|Big Bore Airguns Jim Chapman|
|There is no question that the popularity of big bore airguns has increased dramatically over the last few years; there are more manufacturers, with more models, in more calibers than ever before. The major calibers have found a home with big game hunters and predator hunters both, and in this article we'll take a look at the guns I'm hunting this season and why I like them.|
|My Primary Hunting Big Bores
I pulled the big bores out of my gun case and shot a photo, and here's what we've got:
- The Quackenbush .451 caliber
- The Corsair .308 Kentucky long rifle
- The Big Bore 909 .457 caliber
- The Black Widow .357 caliber
- The Dragon Claw .50 caliber
There are several other guns that I like and that I sometimes shoot and hunt with from other manufacturers. The prefered gun depends on what's being hunted.
|When it comes to bullets I may be out of the mainstream Ö. I donít think it matters very much so long as the projectile yields good accuracy. A hollow point might cut a cleaner wound channel even if it doesnít expand a lot (unless it hits a rib), a large metplat might transfer more energy (at least initially) on target, and a roundnose might give the best tradeoff of energy transfer and penetration, but my experience has been that a good broadside shot from appropriate range is going to penetrate side to side regardless of the bullet style. I use the bullet that gives the best accuracy, and once that criterion is met Iíll either use the heaviest bullet I can get away with for big game and the lightest bullet for predators.
I am going to go through the various guns Iíve been hunting with over the last two years and tell you what I liked and what I didnít with each.
DAQ .Exile 308 ; This rifle has a short 20Ē barrel and loves the 115 grain roundnose bullets. It is tuned down to produce about 130 fpe for four shots with minimal shift in the POI. This gun is very maneuverable and with pretty good accuracy, and serves the purpose of a compact truck gun for predator hunting. The trigger was a little heavy/rough out of the box but broke in nicely, and I would have liked getting a couple more shots, but not at the cost of a longer gun.
| I get a lot of questions about big bore airguns, which for the sake of this discussion are .30 caliber up, especially from airgun hunters that have been using small bore guns and want to move up to bigger calibers and bigger game. I was out earlier today shooting a selection of guns in my collection, so thought it would be a good time for reflection.
It has been seven or eight years since I started hunting big bore air rifles, and in that time Iíve owned, used, and shot just about everything. It is somewhat true that my favorite gun might well be the one Iím using at that moment, but I decided to try step back and be a bit more objective.
One question to start with is, what do you want to use the gun for? It is not a given that just because you use a big bore you want to hunt deer sized game; I have a .308 Kentucky long rifle style gun that I really like hunting squirrel with and several other guns that I prefer for predator hunting with. How you intend using the gun also comes into the equation, some guys like to shoot deer at 100 yards or more and need to get as much energy as they can accurately handle to support these types of shots. In the early days I took some long shots on big game to see what the guns could do, but once I got past this experimental phase for me big game airgunning became a 60 yard proposition. However I will still reach out to 100 yards or more for predators. I say this not to imply mine is the only way to approach the question of gun selection, but to reveal the basis for my preferences.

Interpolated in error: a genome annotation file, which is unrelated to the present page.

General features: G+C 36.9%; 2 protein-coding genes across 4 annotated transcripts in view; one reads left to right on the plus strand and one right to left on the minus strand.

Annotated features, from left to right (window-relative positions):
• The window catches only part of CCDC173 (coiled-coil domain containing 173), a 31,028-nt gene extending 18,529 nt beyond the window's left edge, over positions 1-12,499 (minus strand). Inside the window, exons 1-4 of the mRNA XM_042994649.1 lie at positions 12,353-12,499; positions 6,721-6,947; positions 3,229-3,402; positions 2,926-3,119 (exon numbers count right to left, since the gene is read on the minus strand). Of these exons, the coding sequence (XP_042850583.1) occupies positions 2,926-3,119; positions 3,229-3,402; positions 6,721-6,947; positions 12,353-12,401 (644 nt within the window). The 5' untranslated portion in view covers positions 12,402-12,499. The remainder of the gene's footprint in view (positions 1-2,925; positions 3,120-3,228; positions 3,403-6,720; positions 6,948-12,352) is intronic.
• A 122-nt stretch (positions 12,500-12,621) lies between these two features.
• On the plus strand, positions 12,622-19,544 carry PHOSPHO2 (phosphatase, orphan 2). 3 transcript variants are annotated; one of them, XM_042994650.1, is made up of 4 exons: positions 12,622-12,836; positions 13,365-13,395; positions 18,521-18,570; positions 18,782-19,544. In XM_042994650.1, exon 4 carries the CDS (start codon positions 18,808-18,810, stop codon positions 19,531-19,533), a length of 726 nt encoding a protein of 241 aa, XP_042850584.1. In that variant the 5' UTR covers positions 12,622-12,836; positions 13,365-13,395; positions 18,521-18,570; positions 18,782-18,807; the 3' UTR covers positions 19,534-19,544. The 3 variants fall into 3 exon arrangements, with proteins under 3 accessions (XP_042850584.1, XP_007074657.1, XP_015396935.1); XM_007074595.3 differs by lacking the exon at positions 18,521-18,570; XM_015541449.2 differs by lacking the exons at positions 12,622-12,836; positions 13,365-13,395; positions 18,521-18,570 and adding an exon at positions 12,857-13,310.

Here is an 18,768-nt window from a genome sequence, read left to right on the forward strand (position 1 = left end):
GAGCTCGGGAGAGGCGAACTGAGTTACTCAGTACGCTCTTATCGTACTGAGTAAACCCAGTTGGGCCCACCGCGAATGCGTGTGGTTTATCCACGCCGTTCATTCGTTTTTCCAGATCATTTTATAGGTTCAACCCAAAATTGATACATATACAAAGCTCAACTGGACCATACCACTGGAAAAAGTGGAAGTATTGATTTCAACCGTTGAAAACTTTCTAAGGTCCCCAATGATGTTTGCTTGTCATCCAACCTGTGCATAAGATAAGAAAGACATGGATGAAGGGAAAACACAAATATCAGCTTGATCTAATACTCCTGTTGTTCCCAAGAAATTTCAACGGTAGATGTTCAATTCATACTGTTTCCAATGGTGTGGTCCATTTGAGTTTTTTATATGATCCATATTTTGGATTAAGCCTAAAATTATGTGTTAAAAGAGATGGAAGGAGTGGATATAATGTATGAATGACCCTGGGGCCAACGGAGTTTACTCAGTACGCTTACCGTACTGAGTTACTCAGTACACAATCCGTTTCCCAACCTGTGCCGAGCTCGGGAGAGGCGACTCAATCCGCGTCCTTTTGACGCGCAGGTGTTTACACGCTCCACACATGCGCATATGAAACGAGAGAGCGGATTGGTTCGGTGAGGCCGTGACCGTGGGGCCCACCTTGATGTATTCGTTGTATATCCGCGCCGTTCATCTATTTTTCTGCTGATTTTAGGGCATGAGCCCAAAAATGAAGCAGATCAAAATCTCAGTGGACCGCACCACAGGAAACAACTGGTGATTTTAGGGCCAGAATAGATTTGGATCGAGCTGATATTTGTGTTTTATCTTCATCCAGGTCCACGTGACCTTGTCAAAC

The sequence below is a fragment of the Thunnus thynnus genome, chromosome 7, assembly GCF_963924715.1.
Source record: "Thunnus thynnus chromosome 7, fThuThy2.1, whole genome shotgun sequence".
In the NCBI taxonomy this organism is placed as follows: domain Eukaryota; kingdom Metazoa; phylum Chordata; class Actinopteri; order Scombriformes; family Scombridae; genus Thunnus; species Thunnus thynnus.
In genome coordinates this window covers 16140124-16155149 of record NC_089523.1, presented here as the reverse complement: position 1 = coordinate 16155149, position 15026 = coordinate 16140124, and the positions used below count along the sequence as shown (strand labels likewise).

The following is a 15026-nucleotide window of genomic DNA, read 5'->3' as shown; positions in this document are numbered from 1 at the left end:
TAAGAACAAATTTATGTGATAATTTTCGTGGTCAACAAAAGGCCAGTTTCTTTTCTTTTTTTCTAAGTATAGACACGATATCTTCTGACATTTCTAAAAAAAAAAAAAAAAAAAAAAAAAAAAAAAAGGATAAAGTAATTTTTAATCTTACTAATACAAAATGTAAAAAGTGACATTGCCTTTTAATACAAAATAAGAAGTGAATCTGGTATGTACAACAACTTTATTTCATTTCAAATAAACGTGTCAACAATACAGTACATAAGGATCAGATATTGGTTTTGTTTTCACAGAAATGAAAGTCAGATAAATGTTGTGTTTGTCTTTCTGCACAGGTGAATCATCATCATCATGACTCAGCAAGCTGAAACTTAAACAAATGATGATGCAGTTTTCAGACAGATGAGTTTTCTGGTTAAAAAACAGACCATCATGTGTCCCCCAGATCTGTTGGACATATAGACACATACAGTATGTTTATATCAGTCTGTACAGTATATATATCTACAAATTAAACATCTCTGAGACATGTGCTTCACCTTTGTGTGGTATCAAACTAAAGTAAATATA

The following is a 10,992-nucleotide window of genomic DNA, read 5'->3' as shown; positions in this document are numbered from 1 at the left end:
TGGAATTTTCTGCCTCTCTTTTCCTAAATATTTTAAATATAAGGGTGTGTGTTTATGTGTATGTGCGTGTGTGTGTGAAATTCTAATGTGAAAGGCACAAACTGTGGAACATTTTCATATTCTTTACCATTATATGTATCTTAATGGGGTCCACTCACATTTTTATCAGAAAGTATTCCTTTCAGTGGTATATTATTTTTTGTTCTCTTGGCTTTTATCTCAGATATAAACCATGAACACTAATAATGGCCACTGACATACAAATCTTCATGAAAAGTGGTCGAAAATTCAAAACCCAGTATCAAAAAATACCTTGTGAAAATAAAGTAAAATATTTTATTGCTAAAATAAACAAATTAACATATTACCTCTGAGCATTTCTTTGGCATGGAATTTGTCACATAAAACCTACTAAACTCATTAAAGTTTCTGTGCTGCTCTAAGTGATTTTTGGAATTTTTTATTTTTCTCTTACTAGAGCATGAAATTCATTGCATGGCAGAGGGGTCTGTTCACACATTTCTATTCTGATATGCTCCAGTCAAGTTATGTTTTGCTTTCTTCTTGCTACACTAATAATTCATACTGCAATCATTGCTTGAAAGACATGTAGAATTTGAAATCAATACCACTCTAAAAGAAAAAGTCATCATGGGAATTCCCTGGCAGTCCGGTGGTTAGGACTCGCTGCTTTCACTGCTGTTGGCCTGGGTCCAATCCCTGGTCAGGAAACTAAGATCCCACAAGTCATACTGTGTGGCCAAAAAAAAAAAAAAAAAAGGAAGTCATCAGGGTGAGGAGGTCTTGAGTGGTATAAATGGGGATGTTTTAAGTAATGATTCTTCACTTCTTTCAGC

Before getting down to the specific guns, Iíll talk about some of the guns Iíve shot in the past before moving on to whatís in my gun room right now Ö and why. When I first started researching big bore airguns, I heard about this guy named Dennis Quackenbush that was building some very cool guns, and got in touch with him. The first big bore air rifle I owned was a Quackenbush .308, a handy little carbine (Dennis prefers to call them short rifles). For a long time DAQs were the only big bores I shot, taking hogs, deer, and exotics initially, then moving on to African plasins game using them on springbok, duiker, steenbok, impala, bushbuck, kudu, warthog and other game. As a matter of fact the first safari I took was stirctly Quackenbush powered and I carried the DAQ .25, .308, and .50 caliber rifles.
Somewhere in the middle of all this three things happened: I was introduced to the Korean big bore guns, I got more serious about predator hunting, and other boutique manufacturers started coming on the scene. I followed up my first years exclusively using DAQs with the exception of the (no longer produced) Dragonslayer .50 caliber gun. This was followed by other SamYang and ShinSung major caliber guns, which were later followed by the semi custom and custom guns of Bontrager, Haley, Roduner, as well as some fully custom one-offs. I also got shooting time in with the first Big Bore out of a major US airgun manufacturer, using Crosmans Benjamin Rogue .357. I found that my shooting with these largeer caliber guns was lining up into two specific categories; big game and predator hunting.